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Letters 08-22-2016

Historically Wrong In regard to Mary Keyes Rogers’ column about the downtown charter amendment, neither Samuel Adams nor Thomas Jefferson were at the Constitutional Convention...

The Film Possibilities I was surprised that none of the Traverse City Film Festival films addressed the most pressing and dangerous issue of the day: radical Islamic Jihad. Perhaps a storyline could have illustrated how the West brought this on themselves, or if we could only find jobs for those fellows! Perhaps put it down to global warming...

Helmets Save Lives The facts are in. Wearing a helmet is the most effective tool to save your brain in a motorcycle accident. The bonus? Helmets also save hearts. Nearly two yrs ago, on Aug. 26, 2014 our son lived...

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4Play: Incognito, Kero One, Slum Village, Paul Wall

Kristi Kates - October 18th, 2010
Incognito - Transatlantic RPM - Shanachie
Best described as a modern day Earth, Wind and Fire with a dab of Stevie Wonder thrown in, Incognito’s acid funk/jazz sound has set the groundwork for plenty of imitators. But the legends know who to collaborate with, hence the appearances of Chaka Khan, Leon Ware, and Al McKay (of the aforementioned Earth, Wind and Fire) on this set. These tunes tool along with plenty of momentum, propelled by horns and strings while the drums keep the groovin’ beats on track; “Lowdown” throws Mario Biondi into the mix with Chaka Khan, “Put a Little Lovin’ in Your Heart” is five minutes of moving-your-feet music, and closer “Tell Me What to Do” wraps these jams up with soul.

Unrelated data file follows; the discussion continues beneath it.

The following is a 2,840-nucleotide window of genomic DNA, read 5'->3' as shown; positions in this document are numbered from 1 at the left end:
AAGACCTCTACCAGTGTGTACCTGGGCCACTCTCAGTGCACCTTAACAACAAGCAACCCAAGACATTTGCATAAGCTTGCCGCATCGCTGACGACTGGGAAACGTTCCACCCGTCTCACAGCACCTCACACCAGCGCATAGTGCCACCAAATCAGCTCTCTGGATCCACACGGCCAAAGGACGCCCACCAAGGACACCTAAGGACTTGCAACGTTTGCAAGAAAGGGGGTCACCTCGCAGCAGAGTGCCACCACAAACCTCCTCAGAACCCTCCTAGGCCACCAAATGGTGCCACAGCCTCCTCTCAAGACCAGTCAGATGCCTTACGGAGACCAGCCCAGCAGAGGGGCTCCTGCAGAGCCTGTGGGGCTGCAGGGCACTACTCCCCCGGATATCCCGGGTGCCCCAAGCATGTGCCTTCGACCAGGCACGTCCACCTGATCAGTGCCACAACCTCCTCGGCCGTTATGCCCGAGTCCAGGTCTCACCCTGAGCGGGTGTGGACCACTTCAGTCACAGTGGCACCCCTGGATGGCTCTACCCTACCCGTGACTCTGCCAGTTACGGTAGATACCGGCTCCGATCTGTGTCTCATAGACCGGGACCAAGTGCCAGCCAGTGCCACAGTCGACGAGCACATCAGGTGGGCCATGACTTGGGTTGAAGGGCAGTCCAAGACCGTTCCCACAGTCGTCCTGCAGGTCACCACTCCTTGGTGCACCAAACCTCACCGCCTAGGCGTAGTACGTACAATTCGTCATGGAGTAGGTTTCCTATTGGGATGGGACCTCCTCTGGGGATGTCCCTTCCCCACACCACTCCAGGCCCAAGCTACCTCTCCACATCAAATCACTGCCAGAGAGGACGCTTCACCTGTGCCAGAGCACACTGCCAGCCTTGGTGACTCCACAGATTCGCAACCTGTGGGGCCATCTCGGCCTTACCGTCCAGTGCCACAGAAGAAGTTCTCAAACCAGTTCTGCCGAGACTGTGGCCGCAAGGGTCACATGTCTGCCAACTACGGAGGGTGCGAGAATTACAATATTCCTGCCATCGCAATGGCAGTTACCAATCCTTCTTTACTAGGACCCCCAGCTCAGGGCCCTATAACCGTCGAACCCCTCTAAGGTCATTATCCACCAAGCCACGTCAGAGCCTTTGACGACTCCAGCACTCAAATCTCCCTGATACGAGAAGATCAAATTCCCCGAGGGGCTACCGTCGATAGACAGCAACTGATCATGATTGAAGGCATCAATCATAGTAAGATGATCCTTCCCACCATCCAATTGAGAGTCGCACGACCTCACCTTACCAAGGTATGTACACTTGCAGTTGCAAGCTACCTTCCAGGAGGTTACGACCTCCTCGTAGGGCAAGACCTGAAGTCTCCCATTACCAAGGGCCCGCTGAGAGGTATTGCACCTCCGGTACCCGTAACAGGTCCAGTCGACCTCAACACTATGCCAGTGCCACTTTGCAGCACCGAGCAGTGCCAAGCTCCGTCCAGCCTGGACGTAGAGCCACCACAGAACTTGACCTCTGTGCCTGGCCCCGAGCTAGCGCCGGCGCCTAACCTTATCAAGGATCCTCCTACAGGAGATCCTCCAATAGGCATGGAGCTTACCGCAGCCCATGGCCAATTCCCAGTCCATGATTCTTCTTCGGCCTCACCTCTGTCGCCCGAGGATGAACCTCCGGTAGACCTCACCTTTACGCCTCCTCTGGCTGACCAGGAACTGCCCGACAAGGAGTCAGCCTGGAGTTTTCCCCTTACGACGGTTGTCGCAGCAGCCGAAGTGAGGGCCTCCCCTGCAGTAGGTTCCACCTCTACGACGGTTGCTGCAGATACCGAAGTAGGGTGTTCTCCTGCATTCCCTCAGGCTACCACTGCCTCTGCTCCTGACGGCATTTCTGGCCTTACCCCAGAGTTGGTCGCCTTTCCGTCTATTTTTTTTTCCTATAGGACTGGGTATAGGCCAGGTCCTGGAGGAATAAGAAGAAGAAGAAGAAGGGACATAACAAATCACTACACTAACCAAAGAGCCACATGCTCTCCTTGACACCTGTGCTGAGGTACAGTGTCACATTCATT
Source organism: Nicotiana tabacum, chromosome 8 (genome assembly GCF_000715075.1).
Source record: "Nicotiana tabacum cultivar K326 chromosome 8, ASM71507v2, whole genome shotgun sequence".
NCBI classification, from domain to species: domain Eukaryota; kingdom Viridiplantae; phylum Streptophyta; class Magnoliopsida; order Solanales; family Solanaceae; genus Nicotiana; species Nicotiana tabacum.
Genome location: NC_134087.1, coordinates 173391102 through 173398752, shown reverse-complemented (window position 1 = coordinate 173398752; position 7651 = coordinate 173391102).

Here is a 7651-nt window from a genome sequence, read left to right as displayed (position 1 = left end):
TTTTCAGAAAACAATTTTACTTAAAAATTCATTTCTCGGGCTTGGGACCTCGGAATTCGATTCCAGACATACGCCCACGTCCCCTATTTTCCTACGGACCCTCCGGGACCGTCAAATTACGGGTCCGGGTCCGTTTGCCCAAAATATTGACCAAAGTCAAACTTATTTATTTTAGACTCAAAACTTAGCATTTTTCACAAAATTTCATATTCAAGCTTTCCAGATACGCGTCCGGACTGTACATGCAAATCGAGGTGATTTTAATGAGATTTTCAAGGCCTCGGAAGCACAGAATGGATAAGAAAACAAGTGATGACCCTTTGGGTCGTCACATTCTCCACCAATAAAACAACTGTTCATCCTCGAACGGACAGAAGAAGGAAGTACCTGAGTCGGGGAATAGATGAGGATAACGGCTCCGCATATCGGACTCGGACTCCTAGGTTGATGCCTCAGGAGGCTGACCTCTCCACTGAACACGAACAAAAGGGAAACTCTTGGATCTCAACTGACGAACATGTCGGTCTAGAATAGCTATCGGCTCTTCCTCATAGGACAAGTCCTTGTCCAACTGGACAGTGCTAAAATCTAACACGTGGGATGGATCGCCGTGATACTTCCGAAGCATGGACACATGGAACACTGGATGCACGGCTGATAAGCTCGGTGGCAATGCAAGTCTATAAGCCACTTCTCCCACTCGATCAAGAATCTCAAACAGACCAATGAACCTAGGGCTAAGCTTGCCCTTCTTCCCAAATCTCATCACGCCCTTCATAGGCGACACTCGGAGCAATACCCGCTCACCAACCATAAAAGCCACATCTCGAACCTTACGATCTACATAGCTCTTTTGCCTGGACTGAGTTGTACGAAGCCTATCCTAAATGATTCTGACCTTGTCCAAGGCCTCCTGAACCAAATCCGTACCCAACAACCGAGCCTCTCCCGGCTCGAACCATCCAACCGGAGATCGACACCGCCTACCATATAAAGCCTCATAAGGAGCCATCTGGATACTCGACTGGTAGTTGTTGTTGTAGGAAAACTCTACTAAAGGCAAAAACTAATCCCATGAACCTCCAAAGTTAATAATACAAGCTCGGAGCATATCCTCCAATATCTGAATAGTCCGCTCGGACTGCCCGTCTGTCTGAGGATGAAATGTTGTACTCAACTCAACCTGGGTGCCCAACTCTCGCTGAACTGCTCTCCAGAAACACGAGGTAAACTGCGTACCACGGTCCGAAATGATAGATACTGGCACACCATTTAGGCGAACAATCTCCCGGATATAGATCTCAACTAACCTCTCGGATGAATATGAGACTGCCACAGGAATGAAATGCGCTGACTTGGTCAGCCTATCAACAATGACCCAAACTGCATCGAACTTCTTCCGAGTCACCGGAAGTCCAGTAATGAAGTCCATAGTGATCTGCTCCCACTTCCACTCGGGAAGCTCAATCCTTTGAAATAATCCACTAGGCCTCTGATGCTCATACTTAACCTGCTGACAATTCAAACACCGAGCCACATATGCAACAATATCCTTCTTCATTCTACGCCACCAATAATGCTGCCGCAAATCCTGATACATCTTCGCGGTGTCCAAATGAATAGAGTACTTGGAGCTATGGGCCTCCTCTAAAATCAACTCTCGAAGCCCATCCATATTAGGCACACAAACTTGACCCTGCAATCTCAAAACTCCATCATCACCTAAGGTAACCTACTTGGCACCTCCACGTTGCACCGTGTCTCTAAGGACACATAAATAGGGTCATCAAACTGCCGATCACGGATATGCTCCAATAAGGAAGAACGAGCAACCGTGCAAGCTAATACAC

Kero One - Kinetic World - Plug Label
There are few matters of questionable subjects within his tunes, but for the most part, Kero One achieves quite a lot on this album, on which he performs most of the vocals, beats, and scratching on his own. A mix of east coast-west coast rap beats seasoned with a few worldbeat sounds, Asian influences, and a variety of production styles, he addresses relationships on “On Bended Knee” and warns of too big of a lifestyle on “Fast Life”; guest artists include appearances from Tablo, Dminor, and The Tones, among others.




Slum Village - Villa Manifesto - E1 Entertainment
They may have had a tumultuous career to date since their industry beginnings in 2000, between the member switches and difficult times all around - but Slum Village is holding on, with the group’s T3 saying in a statement that he wanted to “pull the squad together” once again. Their sixth studio album shows a return to more of their earlier classic sound, with “Earl Flinn” roping in one of Madlib’s beats, “The Reunion Pt. 2” offering up more directed, emotional subject matter (as well as a few warnings), and “Dance” bringing in the - well, dance beats.




Paul Wall - Heart of a Champion - Asylum
Texas jeweler-slash-rapper Wall (and his diamond-encrusted teeth) release his fourth major label set through Asylum, where he’s teamed up with pal (and Blink-182 band member) Travis Barker on most of the production duties. In addition to Wall’s own confident, if self-absorbed, performances on songs like “Take Notes” (about his own bling-bedecked lifestyle) and “Live It,” he welcomes in the likes of
Beanz N’ Kornbread to add production where Barker didn’t, as well as guest performers Chamillionaire, Devin the Dude, and Slim Thug, among others.

 
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